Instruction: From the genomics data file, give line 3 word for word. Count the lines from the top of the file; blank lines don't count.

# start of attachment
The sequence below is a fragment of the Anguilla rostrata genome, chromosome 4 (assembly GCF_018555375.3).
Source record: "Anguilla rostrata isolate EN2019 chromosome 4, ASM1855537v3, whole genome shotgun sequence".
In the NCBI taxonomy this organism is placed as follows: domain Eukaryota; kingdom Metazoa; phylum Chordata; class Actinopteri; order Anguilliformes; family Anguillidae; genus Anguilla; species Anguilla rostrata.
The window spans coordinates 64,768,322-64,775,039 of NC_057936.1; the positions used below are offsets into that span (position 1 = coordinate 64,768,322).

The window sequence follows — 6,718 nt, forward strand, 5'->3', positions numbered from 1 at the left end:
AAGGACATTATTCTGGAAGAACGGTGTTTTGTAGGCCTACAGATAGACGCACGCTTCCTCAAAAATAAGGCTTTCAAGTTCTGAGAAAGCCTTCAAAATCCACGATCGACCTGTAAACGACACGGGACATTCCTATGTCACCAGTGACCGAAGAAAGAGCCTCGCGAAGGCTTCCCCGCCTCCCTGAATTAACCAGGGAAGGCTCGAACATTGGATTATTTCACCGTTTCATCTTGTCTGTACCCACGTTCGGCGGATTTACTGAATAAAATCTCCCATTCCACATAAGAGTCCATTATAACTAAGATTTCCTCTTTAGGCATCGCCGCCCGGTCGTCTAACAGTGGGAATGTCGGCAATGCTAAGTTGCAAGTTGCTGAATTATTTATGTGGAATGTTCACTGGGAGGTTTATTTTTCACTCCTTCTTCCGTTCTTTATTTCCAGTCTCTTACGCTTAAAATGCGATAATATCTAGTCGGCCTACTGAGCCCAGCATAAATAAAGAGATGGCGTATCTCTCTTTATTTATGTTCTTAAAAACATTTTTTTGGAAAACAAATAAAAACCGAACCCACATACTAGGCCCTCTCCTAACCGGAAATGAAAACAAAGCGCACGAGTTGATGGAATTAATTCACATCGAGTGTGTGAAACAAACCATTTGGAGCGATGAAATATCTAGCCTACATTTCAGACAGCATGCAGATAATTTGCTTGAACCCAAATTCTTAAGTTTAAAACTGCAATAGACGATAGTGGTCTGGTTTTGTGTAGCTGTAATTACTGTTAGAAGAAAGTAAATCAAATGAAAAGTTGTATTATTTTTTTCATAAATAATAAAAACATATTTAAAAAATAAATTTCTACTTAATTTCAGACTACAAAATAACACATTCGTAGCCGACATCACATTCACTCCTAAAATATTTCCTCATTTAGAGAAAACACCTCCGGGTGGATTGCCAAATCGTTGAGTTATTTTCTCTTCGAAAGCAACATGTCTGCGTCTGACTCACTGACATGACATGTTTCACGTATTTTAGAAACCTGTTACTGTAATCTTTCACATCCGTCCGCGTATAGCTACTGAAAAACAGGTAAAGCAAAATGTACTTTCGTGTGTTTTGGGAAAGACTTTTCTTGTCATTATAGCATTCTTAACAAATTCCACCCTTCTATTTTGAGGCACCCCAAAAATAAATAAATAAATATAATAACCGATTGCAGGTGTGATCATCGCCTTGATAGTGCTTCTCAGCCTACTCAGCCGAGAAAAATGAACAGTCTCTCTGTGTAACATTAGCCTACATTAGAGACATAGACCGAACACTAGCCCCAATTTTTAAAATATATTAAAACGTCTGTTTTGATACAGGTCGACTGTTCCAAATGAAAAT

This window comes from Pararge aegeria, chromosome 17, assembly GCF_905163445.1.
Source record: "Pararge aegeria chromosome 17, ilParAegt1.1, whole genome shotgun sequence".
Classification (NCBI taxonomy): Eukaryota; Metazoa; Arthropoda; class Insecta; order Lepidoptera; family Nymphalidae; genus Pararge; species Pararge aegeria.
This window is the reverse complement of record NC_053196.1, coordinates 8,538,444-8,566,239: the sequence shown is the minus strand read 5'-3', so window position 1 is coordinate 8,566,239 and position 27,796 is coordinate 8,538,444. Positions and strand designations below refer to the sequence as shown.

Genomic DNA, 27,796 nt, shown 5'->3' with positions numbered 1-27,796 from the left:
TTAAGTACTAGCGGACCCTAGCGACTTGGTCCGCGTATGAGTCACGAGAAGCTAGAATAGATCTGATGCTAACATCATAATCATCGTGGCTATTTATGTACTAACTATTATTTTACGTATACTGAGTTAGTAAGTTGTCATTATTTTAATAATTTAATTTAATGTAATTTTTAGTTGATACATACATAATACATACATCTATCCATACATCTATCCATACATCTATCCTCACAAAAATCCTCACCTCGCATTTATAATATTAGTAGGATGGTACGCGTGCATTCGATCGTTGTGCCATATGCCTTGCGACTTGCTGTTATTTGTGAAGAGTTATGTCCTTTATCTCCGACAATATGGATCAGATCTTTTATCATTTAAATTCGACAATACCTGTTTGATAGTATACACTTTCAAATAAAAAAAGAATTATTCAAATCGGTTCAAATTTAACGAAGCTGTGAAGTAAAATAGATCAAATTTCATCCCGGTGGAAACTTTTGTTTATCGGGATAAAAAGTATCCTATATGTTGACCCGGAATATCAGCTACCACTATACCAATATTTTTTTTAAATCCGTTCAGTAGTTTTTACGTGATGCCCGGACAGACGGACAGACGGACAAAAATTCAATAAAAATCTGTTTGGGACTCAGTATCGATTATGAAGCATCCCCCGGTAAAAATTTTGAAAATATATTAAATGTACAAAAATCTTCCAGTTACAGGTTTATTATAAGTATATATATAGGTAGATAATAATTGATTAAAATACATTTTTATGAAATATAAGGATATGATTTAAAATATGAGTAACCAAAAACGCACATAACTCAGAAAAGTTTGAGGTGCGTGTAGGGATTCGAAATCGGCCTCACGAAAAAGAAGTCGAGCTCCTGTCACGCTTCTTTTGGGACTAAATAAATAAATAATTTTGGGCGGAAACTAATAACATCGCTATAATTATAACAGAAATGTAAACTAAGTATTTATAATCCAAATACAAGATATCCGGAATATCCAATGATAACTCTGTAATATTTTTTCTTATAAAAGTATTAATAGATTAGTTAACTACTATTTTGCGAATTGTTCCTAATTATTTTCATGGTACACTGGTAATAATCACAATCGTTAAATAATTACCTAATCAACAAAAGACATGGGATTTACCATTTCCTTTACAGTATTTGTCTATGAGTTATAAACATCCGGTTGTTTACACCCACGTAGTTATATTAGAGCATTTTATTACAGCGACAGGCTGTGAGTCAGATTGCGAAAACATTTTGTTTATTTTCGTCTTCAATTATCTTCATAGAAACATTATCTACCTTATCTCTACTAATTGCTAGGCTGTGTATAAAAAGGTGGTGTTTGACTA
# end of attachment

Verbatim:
In the NCBI taxonomy this organism is placed as follows: domain Eukaryota; kingdom Metazoa; phylum Chordata; class Actinopteri; order Anguilliformes; family Anguillidae; genus Anguilla; species Anguilla rostrata.